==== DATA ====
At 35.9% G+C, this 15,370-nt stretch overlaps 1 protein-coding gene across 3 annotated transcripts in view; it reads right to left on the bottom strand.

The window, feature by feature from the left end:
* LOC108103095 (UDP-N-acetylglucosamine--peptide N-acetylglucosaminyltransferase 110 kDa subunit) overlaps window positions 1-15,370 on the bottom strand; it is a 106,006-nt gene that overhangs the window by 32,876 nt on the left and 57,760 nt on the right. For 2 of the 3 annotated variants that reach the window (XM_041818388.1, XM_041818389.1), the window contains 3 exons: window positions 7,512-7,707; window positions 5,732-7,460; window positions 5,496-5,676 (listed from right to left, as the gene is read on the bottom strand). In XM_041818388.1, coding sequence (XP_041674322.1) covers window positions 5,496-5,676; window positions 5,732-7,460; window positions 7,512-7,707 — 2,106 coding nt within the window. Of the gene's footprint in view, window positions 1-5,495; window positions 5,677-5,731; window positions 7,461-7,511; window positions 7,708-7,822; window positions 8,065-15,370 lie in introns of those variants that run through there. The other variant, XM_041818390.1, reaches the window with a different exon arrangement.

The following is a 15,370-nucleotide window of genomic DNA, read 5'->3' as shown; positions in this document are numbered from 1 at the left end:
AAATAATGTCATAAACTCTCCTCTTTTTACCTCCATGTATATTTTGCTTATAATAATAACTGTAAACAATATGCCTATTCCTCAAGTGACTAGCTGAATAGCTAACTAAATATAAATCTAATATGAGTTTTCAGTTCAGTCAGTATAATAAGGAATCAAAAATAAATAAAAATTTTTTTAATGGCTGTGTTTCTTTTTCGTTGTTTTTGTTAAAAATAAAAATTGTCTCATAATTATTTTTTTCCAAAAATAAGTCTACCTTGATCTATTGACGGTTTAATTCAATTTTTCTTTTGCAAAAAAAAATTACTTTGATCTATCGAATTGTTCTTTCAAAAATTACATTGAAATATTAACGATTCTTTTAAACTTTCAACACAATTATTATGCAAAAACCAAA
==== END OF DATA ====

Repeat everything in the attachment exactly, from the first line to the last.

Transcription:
At 35.9% G+C, this 15,370-nt stretch overlaps 1 protein-coding gene across 3 annotated transcripts in view; it reads right to left on the bottom strand.

The window, feature by feature from the left end:
* LOC108103095 (UDP-N-acetylglucosamine--peptide N-acetylglucosaminyltransferase 110 kDa subunit) overlaps window positions 1-15,370 on the bottom strand; it is a 106,006-nt gene that overhangs the window by 32,876 nt on the left and 57,760 nt on the right. For 2 of the 3 annotated variants that reach the window (XM_041818388.1, XM_041818389.1), the window contains 3 exons: window positions 7,512-7,707; window positions 5,732-7,460; window positions 5,496-5,676 (listed from right to left, as the gene is read on the bottom strand). In XM_041818388.1, coding sequence (XP_041674322.1) covers window positions 5,496-5,676; window positions 5,732-7,460; window positions 7,512-7,707 — 2,106 coding nt within the window. Of the gene's footprint in view, window positions 1-5,495; window positions 5,677-5,731; window positions 7,461-7,511; window positions 7,708-7,822; window positions 8,065-15,370 lie in introns of those variants that run through there. The other variant, XM_041818390.1, reaches the window with a different exon arrangement.

The following is a 15,370-nucleotide window of genomic DNA, read 5'->3' as shown; positions in this document are numbered from 1 at the left end:
AAATAATGTCATAAACTCTCCTCTTTTTACCTCCATGTATATTTTGCTTATAATAATAACTGTAAACAATATGCCTATTCCTCAAGTGACTAGCTGAATAGCTAACTAAATATAAATCTAATATGAGTTTTCAGTTCAGTCAGTATAATAAGGAATCAAAAATAAATAAAAATTTTTTTAATGGCTGTGTTTCTTTTTCGTTGTTTTTGTTAAAAATAAAAATTGTCTCATAATTATTTTTTTCCAAAAATAAGTCTACCTTGATCTATTGACGGTTTAATTCAATTTTTCTTTTGCAAAAAAAAATTACTTTGATCTATCGAATTGTTCTTTCAAAAATTACATTGAAATATTAACGATTCTTTTAAACTTTCAACACAATTATTATGCAAAAACCAAA